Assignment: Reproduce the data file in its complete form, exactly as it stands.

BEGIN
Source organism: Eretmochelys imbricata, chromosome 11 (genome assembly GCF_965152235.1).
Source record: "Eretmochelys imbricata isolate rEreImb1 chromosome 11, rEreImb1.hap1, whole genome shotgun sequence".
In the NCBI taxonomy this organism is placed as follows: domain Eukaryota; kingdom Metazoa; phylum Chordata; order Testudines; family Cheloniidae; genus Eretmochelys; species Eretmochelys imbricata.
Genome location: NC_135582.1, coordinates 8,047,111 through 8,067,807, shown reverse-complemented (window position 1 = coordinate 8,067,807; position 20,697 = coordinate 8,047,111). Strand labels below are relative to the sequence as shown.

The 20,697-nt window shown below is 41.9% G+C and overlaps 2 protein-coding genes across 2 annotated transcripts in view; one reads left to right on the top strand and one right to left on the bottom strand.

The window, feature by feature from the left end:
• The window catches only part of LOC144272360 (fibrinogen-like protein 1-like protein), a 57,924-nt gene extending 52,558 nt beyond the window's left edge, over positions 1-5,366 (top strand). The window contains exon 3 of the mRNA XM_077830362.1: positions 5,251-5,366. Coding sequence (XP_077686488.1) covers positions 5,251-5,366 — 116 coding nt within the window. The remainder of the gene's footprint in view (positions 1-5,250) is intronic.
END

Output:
Source organism: Eretmochelys imbricata, chromosome 11 (genome assembly GCF_965152235.1).
Source record: "Eretmochelys imbricata isolate rEreImb1 chromosome 11, rEreImb1.hap1, whole genome shotgun sequence".
In the NCBI taxonomy this organism is placed as follows: domain Eukaryota; kingdom Metazoa; phylum Chordata; order Testudines; family Cheloniidae; genus Eretmochelys; species Eretmochelys imbricata.
Genome location: NC_135582.1, coordinates 8,047,111 through 8,067,807, shown reverse-complemented (window position 1 = coordinate 8,067,807; position 20,697 = coordinate 8,047,111). Strand labels below are relative to the sequence as shown.

The 20,697-nt window shown below is 41.9% G+C and overlaps 2 protein-coding genes across 2 annotated transcripts in view; one reads left to right on the top strand and one right to left on the bottom strand.

The window, feature by feature from the left end:
• The window catches only part of LOC144272360 (fibrinogen-like protein 1-like protein), a 57,924-nt gene extending 52,558 nt beyond the window's left edge, over positions 1-5,366 (top strand). The window contains exon 3 of the mRNA XM_077830362.1: positions 5,251-5,366. Coding sequence (XP_077686488.1) covers positions 5,251-5,366 — 116 coding nt within the window. The remainder of the gene's footprint in view (positions 1-5,250) is intronic.